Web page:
½ cup water (can make extra sauce if you like)

Mix together meatball ingredients and form into small balls. Place close together in a 9x13-inch pan. Pour sauce over tops. Bake at 350 degrees, uncovered, for 1 hour. Baste with extra sauce after 30 minutes.

Serve with mashed potatoes or noodles.

While still having a bit of Norway on our minds, months ago a reader requested a recipe for kringle that didn’t turn out the way she expected. Here is the kringle recipe from the Norske Nook cookbook described as being a sweet, light, flaky treat, almost like pie crust that should melt in your mouth.

Kristiana Kringle


1 cup flour

½ scant cup butter

¼ teaspoon salt

3 tablespoons cold water


1 cup water

½ cup butter

1 cup flour

Dash of salt

3 eggs

½ teaspoon almond extract

To prepare crust: preheat oven to 375 degrees. Combine flour, butter, and salt together in a bowl, and mix, using your fingers, as you would pie crust. Add cold water, and mix together, using your fingers. Form dough into 2 long strips about 3 inches wide, place them on a cookie sheet, and set aside.

To prepare the top: in a medium kettle, combine water and butter. Let it come to a boil, and remove from heat. Add flour and salt, stirring quickly with a kitchen fork until smooth. Add eggs one at a time, beating well after each, using a wooden spoon. Add almond extract, mix, and spread over the two strips of crust. Lay it on thick. Bake for 45 minutes. They will be high when removed from the oven, but they will fall; that’s OK. Drizzle a little basic powdered sugar frosting over when slightly cool. Cut horizontally into 2-inch strips. Eat while fresh. Makes 2 kringles, each sliced into 12 pieces.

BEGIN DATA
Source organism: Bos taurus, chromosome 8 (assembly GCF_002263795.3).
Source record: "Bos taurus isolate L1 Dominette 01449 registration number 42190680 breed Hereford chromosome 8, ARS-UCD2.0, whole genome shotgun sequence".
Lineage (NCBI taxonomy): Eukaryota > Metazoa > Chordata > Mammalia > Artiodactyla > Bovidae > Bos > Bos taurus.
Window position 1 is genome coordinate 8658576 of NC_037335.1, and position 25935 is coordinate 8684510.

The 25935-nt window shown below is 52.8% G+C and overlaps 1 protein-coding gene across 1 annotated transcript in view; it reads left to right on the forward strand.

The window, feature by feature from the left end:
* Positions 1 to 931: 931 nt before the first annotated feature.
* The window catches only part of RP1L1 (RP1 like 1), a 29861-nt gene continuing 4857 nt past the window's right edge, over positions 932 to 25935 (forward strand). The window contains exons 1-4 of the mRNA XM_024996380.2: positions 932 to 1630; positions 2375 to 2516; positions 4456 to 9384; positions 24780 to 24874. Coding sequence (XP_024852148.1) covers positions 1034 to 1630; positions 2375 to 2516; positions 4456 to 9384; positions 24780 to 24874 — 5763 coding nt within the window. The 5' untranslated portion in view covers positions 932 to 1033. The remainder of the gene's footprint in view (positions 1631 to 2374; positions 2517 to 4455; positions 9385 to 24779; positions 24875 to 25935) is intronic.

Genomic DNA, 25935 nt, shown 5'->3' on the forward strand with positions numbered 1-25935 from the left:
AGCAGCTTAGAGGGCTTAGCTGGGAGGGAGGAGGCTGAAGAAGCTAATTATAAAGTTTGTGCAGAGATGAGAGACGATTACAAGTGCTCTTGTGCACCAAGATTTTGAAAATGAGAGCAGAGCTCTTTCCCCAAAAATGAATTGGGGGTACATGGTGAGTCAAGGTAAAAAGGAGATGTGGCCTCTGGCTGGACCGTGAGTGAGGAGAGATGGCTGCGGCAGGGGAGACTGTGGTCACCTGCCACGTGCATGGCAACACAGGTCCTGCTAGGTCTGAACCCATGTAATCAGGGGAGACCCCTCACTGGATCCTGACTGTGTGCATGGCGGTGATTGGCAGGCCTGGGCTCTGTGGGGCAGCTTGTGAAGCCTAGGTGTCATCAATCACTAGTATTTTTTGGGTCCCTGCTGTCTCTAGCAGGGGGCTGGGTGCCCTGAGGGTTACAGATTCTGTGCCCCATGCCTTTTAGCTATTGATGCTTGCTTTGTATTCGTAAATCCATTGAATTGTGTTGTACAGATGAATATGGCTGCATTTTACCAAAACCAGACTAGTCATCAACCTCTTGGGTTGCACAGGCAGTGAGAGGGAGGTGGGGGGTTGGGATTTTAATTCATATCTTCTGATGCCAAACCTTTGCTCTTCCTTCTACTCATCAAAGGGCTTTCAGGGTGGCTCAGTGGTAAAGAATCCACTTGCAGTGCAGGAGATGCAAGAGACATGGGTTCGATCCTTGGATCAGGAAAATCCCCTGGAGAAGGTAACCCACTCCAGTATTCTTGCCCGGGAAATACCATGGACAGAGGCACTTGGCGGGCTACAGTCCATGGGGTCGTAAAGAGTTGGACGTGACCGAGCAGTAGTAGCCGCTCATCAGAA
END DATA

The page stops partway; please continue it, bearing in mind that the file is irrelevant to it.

And now, think Italian. During a recent Italian Workmen’s Club potluck gathering, member “Butch” Pullara approached me describing a dessert he had just sampled and wondered if I could get the recipe for the dessert brought by fellow member Steve Loniello. I tested it myself and decided that I wanted it, too. Loniello was more than happy to satisfy Pullara, and please me.

Pistachio torte

First layer:

1 stick melted butter

¼ cup crushed walnuts

Crushed graham crackers

Mix melted butter with ¼ cup crushed walnuts with enough crushed graham crackers to make a nice crust. Press into a 9x13-inch pan and bake at 350 degrees for 10-15 minutes until no longer soft.

Second layer:

16 ounces softened cream cheese

1 ½ cup powdered sugar

½ of a 16-ounce tub of Cool Whip

Mix softened cream cheese, powdered sugar, and half of a 16 ounce tub of Cool Whip. Spread on cooled crust.

Third layer:

2 small boxes of Instant pistachio pudding

2 ½ cups milk

Mix together pudding and milk and spread on top of cream cheese mixture.

Fourth layer:

Remaining Cool Whip

More crushed walnuts and graham cracker crumbs

Spread the rest of the Cool Whip on top of the torte and sprinkle with more crushed walnuts and graham crackers. Refrigerate, then enjoy.

Recent request: No wonder readers didn’t respond to a request for “self-rising bread” recipe since the request was meant to be “salt-rising bread,” and now I hope for a response.

Happy Valentine’s Day!